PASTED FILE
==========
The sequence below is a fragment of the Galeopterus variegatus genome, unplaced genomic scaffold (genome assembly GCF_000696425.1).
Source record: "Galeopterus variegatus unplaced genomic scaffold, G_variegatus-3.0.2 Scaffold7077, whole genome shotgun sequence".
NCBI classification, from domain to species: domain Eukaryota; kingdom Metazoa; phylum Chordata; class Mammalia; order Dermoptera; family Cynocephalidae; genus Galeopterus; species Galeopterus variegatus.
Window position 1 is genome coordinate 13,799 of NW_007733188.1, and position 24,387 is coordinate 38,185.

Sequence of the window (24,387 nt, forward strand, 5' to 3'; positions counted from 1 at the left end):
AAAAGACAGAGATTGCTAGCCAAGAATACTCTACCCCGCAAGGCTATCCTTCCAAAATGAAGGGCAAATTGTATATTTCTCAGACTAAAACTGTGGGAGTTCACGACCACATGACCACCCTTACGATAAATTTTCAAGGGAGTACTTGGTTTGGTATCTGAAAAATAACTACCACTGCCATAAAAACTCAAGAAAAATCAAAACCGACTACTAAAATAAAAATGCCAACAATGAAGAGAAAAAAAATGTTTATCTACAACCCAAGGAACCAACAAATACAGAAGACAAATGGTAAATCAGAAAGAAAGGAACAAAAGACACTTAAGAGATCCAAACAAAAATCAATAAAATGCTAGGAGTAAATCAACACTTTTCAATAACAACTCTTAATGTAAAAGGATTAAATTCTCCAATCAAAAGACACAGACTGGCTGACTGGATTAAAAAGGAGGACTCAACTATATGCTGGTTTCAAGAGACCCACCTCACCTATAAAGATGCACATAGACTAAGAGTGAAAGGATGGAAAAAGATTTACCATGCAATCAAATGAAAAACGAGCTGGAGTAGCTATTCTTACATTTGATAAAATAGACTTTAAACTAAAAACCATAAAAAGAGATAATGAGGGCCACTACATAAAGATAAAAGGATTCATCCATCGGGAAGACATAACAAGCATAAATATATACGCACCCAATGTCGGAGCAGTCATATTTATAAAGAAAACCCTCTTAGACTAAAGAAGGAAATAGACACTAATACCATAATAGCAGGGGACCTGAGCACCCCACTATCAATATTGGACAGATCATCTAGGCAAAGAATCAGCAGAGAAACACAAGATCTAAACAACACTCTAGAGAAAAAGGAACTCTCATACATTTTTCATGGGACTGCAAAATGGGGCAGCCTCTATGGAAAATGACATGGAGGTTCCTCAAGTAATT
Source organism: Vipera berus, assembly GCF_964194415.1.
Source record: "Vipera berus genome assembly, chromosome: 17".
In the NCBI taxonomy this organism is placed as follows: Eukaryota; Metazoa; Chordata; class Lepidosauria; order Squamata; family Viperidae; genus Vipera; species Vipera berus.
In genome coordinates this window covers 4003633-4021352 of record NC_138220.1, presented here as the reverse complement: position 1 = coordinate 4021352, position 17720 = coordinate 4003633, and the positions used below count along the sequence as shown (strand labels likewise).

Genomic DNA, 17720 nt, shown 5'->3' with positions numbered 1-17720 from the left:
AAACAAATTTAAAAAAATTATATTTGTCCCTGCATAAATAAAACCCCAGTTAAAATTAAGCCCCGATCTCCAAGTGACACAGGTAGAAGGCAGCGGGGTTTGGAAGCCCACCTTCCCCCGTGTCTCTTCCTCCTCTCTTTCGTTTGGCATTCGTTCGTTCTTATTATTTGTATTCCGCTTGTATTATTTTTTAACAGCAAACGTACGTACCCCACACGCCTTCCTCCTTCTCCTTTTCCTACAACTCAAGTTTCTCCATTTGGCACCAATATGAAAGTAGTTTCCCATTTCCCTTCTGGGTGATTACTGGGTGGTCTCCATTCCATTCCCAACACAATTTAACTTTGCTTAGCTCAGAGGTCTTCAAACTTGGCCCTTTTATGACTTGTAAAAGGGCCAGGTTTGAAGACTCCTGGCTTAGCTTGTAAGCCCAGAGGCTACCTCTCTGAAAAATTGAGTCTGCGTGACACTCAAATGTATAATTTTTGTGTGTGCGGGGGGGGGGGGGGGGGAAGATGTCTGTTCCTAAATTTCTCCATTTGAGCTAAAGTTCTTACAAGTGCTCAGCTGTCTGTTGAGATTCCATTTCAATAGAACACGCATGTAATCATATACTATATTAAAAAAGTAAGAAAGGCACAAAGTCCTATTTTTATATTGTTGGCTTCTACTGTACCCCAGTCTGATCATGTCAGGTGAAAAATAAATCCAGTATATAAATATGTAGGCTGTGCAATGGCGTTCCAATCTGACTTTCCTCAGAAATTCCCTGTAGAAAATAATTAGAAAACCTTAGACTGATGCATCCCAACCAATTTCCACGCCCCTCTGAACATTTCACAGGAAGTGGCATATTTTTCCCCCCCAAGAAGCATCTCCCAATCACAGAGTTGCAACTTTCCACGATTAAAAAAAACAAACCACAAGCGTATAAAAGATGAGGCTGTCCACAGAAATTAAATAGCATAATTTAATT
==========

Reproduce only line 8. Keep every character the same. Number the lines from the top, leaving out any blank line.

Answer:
Source record: "Vipera berus genome assembly, chromosome: 17".